Roger Federer Dedicates 80th Career Title For His Kids

Roger Federer of Switzerland
Roger Federer of Switzerland celebrates winning the fourth set against Novak Djokovic of Serbia during their men's singles finals tennis match on Centre Court at the Wimbledon Tennis Championships in London July 6, 2014.

World no. 3 Roger Federer expressed his delight in winning his 80th career title at the Cincinnati Masters on Sunday, defeating David Ferrer 6-3, 1-6, 6-2. The Swiss now proceeds to the final Grand Slam of the season after bagging his 16th win without a loss against Ferrer for over an 11-year period. Federer added his third title for the year to those he got in Halle and Dubai early in 2014.

Only Ivan Lendl with 94 titles and Jimmy Connors with 109 titles have more ATP titles than Federer, who now has 80 and Federer claimed that his victory isn't for the mantelpiece anymore but for his family.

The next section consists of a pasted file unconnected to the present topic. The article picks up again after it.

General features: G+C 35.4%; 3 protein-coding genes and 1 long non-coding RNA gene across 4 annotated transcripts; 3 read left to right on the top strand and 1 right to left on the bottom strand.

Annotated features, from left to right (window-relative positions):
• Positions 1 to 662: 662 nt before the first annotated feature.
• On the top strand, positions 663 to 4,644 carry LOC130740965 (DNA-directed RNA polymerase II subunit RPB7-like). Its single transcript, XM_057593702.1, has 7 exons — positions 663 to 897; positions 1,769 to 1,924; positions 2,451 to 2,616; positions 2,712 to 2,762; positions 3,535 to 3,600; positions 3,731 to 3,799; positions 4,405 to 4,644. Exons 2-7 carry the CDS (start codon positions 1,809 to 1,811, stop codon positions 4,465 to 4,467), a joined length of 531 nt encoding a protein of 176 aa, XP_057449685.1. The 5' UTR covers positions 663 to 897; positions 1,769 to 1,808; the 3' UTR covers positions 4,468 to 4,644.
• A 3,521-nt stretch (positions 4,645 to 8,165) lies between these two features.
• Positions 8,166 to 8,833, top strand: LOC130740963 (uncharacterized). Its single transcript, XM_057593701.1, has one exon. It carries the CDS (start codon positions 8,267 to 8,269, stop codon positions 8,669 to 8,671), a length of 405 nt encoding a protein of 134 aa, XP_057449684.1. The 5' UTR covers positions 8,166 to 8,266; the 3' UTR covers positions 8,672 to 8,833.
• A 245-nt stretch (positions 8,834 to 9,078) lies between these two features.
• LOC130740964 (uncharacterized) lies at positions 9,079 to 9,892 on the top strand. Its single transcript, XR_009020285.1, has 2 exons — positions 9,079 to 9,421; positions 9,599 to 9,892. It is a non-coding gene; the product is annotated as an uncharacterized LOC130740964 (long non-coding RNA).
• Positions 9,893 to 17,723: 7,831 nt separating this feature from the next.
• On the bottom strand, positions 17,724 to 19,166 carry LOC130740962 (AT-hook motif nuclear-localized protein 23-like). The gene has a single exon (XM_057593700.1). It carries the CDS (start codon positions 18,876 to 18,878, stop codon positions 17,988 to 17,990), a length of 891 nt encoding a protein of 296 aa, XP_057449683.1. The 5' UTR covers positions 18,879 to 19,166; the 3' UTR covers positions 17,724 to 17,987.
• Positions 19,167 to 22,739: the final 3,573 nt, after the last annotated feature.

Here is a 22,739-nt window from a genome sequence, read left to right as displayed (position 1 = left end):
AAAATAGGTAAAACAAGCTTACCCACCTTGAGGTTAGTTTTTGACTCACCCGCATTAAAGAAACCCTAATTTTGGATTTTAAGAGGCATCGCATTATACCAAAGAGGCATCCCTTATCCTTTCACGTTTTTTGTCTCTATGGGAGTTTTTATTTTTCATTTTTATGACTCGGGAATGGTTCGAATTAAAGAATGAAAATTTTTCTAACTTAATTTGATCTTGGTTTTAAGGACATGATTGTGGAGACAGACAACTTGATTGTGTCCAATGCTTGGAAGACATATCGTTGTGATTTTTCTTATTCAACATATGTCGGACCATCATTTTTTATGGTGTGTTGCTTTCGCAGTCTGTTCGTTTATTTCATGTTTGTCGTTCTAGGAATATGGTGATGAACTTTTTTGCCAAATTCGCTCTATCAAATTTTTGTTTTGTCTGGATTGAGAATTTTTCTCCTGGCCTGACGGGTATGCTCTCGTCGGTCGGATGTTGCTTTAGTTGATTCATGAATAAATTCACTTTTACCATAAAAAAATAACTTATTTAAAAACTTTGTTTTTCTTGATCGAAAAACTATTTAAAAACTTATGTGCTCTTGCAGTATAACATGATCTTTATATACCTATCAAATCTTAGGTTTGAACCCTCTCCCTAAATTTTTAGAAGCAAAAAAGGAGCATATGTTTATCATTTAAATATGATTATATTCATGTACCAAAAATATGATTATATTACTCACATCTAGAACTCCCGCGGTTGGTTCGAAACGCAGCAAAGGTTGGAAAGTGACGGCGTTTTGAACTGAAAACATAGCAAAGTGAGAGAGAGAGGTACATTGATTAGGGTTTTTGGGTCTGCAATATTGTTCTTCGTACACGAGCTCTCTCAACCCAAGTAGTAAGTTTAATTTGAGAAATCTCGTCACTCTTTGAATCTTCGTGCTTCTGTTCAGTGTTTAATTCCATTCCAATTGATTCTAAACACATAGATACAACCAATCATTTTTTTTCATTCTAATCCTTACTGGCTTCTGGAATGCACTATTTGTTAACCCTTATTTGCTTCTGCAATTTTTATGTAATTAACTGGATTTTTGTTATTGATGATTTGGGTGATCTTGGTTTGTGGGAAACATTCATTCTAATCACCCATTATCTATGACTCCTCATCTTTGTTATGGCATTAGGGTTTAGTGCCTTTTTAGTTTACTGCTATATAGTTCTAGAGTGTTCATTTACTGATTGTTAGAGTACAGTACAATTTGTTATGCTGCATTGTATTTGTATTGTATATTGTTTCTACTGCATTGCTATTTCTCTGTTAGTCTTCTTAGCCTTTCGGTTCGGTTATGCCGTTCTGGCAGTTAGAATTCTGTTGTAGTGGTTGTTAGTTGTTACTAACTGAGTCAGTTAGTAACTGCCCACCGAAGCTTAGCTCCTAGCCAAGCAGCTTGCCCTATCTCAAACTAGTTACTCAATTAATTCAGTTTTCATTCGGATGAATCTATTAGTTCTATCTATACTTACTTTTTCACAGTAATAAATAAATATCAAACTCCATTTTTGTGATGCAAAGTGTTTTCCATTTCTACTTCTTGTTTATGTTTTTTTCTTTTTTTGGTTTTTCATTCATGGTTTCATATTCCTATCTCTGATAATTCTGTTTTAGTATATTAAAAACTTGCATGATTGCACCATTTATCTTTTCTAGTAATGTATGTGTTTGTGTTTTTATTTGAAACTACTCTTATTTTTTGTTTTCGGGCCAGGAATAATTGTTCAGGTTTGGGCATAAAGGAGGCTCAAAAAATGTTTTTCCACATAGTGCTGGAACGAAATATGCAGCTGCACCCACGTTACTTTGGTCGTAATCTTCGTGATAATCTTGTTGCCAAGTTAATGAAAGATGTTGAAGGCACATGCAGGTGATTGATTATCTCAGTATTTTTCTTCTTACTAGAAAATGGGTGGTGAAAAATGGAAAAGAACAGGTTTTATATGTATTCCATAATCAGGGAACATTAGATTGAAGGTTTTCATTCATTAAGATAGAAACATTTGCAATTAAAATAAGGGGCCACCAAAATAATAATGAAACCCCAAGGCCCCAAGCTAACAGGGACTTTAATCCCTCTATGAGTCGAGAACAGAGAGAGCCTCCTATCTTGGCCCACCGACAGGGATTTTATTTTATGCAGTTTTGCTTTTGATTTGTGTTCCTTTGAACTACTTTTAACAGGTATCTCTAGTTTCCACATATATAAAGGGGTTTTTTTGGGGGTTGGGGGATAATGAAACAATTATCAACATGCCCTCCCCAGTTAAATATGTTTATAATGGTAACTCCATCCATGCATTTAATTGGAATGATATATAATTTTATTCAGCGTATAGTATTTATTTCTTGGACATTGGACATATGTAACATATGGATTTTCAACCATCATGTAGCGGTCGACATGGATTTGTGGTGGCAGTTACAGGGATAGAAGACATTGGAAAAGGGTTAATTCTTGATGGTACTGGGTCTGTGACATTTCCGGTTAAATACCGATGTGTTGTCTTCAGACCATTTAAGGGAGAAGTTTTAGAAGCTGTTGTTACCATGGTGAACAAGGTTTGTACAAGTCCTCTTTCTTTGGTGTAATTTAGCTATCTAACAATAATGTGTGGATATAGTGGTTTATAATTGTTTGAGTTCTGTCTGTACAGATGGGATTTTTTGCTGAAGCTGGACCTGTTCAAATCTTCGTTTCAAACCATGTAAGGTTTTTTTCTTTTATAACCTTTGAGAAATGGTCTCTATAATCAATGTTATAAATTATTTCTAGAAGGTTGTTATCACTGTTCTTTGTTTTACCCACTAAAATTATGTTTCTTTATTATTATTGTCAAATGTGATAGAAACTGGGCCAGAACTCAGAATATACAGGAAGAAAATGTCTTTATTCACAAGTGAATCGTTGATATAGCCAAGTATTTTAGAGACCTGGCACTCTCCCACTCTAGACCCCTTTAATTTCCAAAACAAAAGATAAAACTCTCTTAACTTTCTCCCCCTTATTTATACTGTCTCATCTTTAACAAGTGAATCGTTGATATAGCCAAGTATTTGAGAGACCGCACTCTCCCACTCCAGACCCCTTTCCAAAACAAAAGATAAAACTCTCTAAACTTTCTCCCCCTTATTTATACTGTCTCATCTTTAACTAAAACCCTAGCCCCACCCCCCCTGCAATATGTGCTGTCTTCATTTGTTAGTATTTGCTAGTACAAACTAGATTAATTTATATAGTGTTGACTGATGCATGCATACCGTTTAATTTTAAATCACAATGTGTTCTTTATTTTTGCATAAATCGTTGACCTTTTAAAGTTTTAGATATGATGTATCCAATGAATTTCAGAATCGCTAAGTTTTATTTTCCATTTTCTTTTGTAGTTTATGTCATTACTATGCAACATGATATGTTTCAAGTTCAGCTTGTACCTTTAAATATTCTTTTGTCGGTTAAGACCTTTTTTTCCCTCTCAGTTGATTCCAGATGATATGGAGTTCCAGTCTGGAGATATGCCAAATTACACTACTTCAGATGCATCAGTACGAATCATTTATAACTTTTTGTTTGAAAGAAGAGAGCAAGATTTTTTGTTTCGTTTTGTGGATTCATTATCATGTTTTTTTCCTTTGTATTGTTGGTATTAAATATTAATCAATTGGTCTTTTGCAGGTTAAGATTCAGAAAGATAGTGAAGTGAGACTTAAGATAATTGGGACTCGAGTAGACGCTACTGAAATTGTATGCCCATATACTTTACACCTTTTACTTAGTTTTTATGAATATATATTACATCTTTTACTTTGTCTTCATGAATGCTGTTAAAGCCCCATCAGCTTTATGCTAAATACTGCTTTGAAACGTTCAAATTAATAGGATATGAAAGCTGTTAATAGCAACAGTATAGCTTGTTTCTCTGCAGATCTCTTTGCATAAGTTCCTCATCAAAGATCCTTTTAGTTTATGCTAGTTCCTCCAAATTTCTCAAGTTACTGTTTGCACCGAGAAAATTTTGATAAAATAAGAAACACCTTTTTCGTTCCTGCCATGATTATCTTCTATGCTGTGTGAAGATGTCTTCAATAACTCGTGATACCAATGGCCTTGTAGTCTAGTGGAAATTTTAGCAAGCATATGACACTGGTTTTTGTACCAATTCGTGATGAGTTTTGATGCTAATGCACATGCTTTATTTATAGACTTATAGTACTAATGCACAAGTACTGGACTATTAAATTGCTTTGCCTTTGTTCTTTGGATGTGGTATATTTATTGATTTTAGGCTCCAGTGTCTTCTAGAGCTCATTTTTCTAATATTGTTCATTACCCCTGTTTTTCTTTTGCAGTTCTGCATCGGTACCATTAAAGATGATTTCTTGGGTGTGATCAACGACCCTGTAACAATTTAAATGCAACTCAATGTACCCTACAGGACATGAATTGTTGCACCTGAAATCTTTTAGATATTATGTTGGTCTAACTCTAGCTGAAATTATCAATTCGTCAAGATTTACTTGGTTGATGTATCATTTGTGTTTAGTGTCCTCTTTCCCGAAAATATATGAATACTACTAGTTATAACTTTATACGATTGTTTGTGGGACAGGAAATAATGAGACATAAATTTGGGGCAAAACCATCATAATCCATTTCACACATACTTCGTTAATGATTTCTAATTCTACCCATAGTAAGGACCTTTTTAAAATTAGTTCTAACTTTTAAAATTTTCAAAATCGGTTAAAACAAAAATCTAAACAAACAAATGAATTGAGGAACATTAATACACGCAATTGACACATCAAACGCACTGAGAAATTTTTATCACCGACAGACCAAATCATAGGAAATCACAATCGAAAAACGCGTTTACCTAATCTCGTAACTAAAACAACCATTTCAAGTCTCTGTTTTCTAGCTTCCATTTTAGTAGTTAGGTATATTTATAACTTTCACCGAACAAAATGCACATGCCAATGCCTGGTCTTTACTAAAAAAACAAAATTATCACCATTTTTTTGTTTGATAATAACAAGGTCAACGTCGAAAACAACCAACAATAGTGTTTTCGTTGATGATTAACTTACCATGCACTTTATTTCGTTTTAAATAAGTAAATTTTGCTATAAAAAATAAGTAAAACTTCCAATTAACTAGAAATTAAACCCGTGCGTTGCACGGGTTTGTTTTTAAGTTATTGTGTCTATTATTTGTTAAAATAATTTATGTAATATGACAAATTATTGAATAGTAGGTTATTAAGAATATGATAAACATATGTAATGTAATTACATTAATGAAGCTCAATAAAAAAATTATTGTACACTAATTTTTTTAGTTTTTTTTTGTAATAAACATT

One of the remarkable things about the Swiss tennis superstar is the fact that he can function as an elite tennis player at age 33 while leading a normal family life as his priority.

"I finally got a big trophy for the kids," he said on Sunday after taking home the Cincy title, according to The Guardian. "I've been bringing home some smaller ones. I keep telling them they are still trophies but this one should satisfy them."

Meanwhile, Federer has been seeded number 2 for the US Open with the reigning Wimbledon champion and world no. 1 Novak Djokovic as number one seed.

In the event that Federer and Djokovic reach the final of 2014 Grand Slam tournament, they would have a rematch at this year's Wimbledon Championships final, which was won by Djokovic in a five-set thriller.

Federer is seeded at the US Open for the 14th consecutive year, tying Ivan Lendl with only Jimmy Connors ahead of them for the longest streak in the Open Era. For the past four years, Djokovic reached the US Open final and won the title in 2011.

On the other hand, the current US Open champion Rafael Nadal has withdrawn from the tournament due to a right wrist injury from practice. 

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